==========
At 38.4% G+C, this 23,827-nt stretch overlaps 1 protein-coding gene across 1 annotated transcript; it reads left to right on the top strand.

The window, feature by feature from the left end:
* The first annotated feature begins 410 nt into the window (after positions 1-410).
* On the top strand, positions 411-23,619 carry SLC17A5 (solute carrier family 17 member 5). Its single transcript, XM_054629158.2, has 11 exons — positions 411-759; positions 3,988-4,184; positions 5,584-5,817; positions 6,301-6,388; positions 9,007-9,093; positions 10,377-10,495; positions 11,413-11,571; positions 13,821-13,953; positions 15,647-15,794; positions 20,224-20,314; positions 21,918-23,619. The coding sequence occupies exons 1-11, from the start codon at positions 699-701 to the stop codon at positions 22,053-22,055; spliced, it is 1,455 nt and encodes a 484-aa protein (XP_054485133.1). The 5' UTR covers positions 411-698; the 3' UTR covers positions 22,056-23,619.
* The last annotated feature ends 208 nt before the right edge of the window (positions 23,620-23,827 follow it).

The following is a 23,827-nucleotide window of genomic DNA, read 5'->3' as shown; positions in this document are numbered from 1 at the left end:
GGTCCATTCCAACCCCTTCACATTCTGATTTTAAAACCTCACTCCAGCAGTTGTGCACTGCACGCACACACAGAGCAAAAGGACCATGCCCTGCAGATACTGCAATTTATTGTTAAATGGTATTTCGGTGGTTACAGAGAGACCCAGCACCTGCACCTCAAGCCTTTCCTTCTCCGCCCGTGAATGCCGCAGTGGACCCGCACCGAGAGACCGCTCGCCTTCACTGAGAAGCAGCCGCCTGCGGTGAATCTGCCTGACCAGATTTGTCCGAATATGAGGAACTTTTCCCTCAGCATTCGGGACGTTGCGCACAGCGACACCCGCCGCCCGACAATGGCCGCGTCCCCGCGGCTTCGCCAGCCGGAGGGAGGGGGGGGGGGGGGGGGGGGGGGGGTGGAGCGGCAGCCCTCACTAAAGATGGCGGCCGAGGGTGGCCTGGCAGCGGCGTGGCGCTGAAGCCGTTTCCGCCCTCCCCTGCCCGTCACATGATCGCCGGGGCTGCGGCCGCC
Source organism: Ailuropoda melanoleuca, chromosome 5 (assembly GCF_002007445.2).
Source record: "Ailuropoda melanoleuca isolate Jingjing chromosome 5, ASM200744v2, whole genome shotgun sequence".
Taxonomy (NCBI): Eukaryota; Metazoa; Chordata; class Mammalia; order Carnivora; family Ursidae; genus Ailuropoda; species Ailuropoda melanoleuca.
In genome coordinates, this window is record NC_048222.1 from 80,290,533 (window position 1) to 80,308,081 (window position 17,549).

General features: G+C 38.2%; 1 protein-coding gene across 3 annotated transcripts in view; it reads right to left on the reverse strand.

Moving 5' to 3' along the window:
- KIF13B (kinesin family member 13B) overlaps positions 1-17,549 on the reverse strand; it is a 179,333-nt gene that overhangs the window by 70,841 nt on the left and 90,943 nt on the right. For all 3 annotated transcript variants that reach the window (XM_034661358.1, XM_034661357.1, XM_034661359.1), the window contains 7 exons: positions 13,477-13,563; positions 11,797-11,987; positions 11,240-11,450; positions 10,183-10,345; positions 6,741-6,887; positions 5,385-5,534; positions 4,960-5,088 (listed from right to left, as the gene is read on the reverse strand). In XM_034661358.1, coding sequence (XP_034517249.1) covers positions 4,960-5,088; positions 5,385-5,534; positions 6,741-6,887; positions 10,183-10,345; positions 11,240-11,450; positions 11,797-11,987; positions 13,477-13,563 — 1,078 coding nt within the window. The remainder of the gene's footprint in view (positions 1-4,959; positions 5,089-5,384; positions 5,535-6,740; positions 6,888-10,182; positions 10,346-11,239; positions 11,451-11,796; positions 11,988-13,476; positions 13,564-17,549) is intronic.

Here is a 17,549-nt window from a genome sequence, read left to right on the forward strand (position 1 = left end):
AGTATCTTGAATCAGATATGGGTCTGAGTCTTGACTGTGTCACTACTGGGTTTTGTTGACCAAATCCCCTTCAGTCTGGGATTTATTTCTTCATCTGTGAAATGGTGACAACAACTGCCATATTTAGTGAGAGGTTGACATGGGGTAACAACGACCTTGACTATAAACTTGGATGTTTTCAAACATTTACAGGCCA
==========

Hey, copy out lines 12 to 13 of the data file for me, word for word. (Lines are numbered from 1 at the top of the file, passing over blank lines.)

General features: G+C 38.2%; 1 protein-coding gene across 3 annotated transcripts in view; it reads right to left on the reverse strand.

Moving 5' to 3' along the window: